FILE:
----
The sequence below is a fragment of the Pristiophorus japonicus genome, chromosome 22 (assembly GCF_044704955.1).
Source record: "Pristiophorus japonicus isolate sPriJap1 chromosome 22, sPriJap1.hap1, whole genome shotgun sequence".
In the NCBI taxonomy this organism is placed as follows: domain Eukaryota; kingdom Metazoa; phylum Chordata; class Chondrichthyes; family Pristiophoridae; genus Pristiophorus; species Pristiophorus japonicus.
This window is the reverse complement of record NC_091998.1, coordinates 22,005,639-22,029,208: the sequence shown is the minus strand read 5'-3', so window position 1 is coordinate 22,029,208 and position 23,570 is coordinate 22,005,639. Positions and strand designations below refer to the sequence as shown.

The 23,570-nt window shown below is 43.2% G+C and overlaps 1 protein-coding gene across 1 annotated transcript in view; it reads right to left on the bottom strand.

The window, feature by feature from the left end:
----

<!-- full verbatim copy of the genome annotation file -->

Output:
The sequence below is a fragment of the Pristiophorus japonicus genome, chromosome 22 (assembly GCF_044704955.1).
Source record: "Pristiophorus japonicus isolate sPriJap1 chromosome 22, sPriJap1.hap1, whole genome shotgun sequence".
In the NCBI taxonomy this organism is placed as follows: domain Eukaryota; kingdom Metazoa; phylum Chordata; class Chondrichthyes; family Pristiophoridae; genus Pristiophorus; species Pristiophorus japonicus.
This window is the reverse complement of record NC_091998.1, coordinates 22,005,639-22,029,208: the sequence shown is the minus strand read 5'-3', so window position 1 is coordinate 22,029,208 and position 23,570 is coordinate 22,005,639. Positions and strand designations below refer to the sequence as shown.

The 23,570-nt window shown below is 43.2% G+C and overlaps 1 protein-coding gene across 1 annotated transcript in view; it reads right to left on the bottom strand.

The window, feature by feature from the left end: